2001: A Space Odyssey
︎︎︎ Samuel Butler
︎︎︎ The Matrix
︎︎︎ Ex Machina
︎︎︎ Ben Bogart
Left to its own devices, HAL suspects that the humans are sabotaging the planned mission to Jupiter, and it begins to restrict their control, finally deciding to kill them in order to save the mission. But Bowman narrowly escapes, and makes his way to HAL’s computer processing core where he methodically disconnects the various circuits that produce HAL’s consciousness. HAL maintains a calm and controlled voice trying to assure Bowman that it can change its plan. But as Bowman slowly deactivates HAL’s memory, it begs Bowman to stop, expressing its fear, its feeling of loss—then finally devolving to its earliest operational state.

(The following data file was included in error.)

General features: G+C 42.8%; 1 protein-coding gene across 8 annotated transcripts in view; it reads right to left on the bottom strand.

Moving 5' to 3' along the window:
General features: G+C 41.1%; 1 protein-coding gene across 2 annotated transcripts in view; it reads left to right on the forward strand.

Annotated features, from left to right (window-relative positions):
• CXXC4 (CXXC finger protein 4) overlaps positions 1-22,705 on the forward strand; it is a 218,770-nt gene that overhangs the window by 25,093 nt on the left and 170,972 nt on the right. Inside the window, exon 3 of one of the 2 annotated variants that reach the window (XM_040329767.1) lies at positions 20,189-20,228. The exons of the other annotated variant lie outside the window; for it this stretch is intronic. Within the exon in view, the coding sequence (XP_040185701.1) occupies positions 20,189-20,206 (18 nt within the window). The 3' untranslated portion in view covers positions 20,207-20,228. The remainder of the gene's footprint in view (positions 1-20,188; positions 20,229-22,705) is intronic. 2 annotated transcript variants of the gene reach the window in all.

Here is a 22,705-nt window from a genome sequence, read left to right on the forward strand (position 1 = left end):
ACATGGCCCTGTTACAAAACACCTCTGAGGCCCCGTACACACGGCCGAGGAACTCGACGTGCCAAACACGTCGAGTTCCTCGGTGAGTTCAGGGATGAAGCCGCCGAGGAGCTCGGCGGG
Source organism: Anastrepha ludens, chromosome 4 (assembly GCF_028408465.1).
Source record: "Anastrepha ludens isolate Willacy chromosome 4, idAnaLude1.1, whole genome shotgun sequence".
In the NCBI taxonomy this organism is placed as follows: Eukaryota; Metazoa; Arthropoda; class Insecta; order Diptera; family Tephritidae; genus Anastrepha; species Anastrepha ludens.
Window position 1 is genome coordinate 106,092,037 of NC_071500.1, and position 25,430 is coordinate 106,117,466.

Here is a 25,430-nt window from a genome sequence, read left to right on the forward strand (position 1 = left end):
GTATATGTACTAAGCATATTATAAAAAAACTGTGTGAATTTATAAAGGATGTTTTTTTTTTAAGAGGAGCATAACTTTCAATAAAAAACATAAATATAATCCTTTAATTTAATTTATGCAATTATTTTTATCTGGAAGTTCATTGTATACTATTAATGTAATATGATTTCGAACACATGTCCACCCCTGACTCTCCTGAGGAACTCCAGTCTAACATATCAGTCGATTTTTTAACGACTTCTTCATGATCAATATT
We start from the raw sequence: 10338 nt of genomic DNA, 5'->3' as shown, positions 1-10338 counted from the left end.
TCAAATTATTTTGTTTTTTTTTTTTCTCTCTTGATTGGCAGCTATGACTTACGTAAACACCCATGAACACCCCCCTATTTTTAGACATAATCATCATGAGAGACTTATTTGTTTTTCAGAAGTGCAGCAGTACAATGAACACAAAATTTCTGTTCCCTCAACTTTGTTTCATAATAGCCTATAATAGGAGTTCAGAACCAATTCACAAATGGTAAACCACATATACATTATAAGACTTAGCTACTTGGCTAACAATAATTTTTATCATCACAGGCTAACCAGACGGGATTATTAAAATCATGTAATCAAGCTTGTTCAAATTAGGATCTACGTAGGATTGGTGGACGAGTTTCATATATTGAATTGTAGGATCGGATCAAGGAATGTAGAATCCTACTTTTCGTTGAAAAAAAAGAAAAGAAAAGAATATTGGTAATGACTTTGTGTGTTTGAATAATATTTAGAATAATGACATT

At this point in the film, viewers are invited to consider our limited assumptions about the nature of sentience, and, specifically, its formation in machines.
The film’s director, Stanley Kubrick, and his co-writer for the screenplay, Arthur C. Clarke, conceived of an artificial intelligence that had achieved a consciousness that closely resembled that of humans—recognizing within this a very real likelihood of fallibility.
The question of fallibility and error(s) in judgement produced by the actions of an artificial intelligence is a persistent theme, from the 1950s onward, in literature, art and, most notably, film.
Text To Speech
Stanley Kubrick, 2001: A Space Odyssey (excerpts), 1968, film transferred to digital video, Metro-Goldwyn-Mayer